It is very easy to make purchases direct from China when purchasing online. It is even possible to do so by accident if buying in a hurry – who would think to check whether a low-value item costing £2.88 inc postage would come from abroad?
There are risks in buying from China – an alleged high risk of buying counterfeit items for one – but costs can be very low, making the risks worthwhile. Ebay’s seller feedback is probably a good guide to whether you will receive a usable item. Some type of product may be lower risk – many buyers of Chinese-branded electronic items are very happy with their buying experiences.
What is less than clear when buying from China are the costs and delays arising from the VAT and import duty that may be payable. The first thing to say is that enforcement is not overly-rigorous, with many packages simply arriving in the post within a week or two of order. Unfortunately the process and costs for items that do get caught are far from transparent, so here is our guide:
Does your item cost what you paid for it? Apparently not. According to the Revenue website the ‘value’ on which taxes and duties are levied includes any local taxes you paid in the country of origin plus shipping and insurance charges. Presumably this is to avoid fraud where suppliers charge enormous sums for shipping and little to nothing for the product. It does seem unfair to honest purchasers though, particularly as shipping costs for individual items may be significant.
When items are imported into the UK from outside the EU import duty may be payable. The amount of duty payable depends on the type of product being imported and may even vary depending on the products features. Currently no import duty is charged for items costing £135 or less. For item costing £135.01 or more the amount due is waived if less than £9.
You may be able to get an idea of the amount of duty likely to be levied on a particular item by ringing the VAT, Customs and Excise helpline, 0845 010 9000.
Import VAT is not charged on item costing £15 or less unless the item is alcohol, tobacco, perfume or toilet water. Gifts you are sent of up to £36 in value are also free from VAT. There are complex rules over gifts of alcohol etc. See this HM Revenue & Customs web page for details.
Parcelforce handling charge
If you item is shipped via the mail, rather than international courier, Parcelforce charge an administration fee. This is £8 for regular items but is £13.50 for goods sent express. There are additional charges of £5.50 a week if the item has to be held for longer than 10 days. See the Parcelforce website for more details.
Unfortunately the process for items subject to charge is unwieldy and slow. An item taking two days to arrive in the UK will then be processed at the Royal Mail International Hub where HM Revenue & Customs will assess the duty due. This appears to be a slow (and expensive) process which will add many days if not weeks of delay. Once the charges are assessed you will be sent a letter giving you a Customs Charge reference number, telling you how much to pay and how to pay it. Note that the reference number is different to any tracking reference.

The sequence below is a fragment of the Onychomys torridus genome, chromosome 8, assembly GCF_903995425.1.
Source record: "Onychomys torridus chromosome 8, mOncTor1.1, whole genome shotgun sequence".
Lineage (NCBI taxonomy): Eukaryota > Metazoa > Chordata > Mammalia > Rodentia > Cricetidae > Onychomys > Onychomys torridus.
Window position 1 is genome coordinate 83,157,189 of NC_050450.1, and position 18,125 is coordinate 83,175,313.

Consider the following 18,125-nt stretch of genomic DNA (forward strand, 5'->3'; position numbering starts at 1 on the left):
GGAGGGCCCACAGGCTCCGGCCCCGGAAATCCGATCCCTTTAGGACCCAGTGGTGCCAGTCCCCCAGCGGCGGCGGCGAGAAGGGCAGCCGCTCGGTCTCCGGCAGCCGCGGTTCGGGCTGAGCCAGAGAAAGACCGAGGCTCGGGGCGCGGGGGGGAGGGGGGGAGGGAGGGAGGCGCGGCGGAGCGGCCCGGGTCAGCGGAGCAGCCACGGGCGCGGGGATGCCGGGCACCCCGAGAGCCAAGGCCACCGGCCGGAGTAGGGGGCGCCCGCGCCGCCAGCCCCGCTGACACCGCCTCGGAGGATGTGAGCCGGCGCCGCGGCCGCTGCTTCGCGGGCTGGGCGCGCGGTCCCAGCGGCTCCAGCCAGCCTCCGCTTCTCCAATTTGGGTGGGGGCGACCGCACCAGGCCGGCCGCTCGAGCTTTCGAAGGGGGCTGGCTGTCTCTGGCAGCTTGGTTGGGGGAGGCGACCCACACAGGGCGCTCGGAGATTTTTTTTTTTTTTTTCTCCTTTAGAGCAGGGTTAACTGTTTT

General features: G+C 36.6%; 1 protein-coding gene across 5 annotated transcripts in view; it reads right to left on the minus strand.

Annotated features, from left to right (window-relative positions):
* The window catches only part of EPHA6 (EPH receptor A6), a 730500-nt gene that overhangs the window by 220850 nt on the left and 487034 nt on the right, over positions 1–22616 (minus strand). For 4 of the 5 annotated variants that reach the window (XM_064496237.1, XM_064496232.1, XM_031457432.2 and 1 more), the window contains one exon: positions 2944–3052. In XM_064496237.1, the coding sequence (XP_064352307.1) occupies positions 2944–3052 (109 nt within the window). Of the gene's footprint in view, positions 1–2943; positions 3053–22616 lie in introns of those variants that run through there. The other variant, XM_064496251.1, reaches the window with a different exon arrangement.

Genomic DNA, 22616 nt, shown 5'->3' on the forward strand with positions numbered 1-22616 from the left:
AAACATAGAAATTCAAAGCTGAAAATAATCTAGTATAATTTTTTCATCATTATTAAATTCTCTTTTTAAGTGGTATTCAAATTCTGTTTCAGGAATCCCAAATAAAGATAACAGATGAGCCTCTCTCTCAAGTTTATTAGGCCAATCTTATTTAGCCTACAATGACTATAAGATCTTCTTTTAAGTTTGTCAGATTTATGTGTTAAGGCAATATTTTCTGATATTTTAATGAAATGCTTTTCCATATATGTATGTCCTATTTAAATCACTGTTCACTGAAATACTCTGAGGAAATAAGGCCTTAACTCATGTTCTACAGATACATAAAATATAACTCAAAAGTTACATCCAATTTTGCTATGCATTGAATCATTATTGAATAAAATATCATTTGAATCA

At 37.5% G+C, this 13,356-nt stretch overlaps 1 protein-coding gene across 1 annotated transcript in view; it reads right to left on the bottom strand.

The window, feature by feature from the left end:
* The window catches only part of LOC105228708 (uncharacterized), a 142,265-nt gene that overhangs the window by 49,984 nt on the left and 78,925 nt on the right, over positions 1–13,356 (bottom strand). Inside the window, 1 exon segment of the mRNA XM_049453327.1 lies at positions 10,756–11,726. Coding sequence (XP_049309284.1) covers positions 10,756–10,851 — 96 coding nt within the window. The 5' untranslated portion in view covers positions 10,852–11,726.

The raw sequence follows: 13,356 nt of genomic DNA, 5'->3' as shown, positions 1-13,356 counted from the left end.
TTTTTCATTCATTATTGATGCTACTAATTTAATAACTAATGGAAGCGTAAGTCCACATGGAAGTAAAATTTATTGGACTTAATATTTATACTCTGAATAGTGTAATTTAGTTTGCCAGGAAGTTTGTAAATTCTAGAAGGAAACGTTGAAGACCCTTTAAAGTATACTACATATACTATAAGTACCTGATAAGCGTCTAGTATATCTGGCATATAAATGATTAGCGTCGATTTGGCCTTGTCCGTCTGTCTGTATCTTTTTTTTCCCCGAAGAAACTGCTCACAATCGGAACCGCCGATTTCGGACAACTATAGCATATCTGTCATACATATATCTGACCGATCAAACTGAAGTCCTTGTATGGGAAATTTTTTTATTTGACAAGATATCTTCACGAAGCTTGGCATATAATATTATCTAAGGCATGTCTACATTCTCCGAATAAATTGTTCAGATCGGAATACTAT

You can pay online at this Parcelforce web page by entering the item’s Customs Charge reference number. Unfortunately even if you are using Parcelforce online tracking to check on your item’s glacial progress, and can see that a charge is payable, there is no way of finding out online how much, or what the reference number is. You really do have to wait for snail mail to bring it to you.
How to avoid some of the charges and processing delays
Some traders in the Channel Islands, Hong Kong, Singapore, and New Zealand are registered with Customs and Excise to collect duty and VAT before shipping. In this case there are no additional Parcelforce handling charges. Before paying for purchases it may be worth checking whether it is possible to pre-pay the duty. NB Note that online trading platforms such as Ebay and Amazon may not have a mechanism to allow this. Payments made outside their systems will almost certainly not be covered by their consumer protection arrangements.
An example purchase
An electronic item costing £55 including shipping was purchased from a Chinese supplier via Ebay.
Shipping to the UK took two days.
There was a delay of 7 days before the item was shown as being at the delivery depot ‘awaiting payment of charges’.
There was a further one day delay before the Custom Charge letter arrived. Fortunately these are sent first class. Payment was made online immediately on receipt of the letter with delivery scheduled for three days later.
Charges on the item were £9.82 import VAT and £8 clearance fee. The good news is that the clearance fee is zero rated for VAT purposes, so the total payable was £17.82 – roughly a third extra.
The rules applying to imported goods are less than transparent and depend to some extent on what has been written on the customs form by the person sending your purchase. Virtually any item worth up to £15 will be quick and easy to import but if any duty or VAT are payable the process is slow and painful. A few traders in a few countries have agreements for pre-payment of duty and VAT but online trading platforms could do wonders for international trade if they could find a way for more sellers to pre-pay the Customs charges.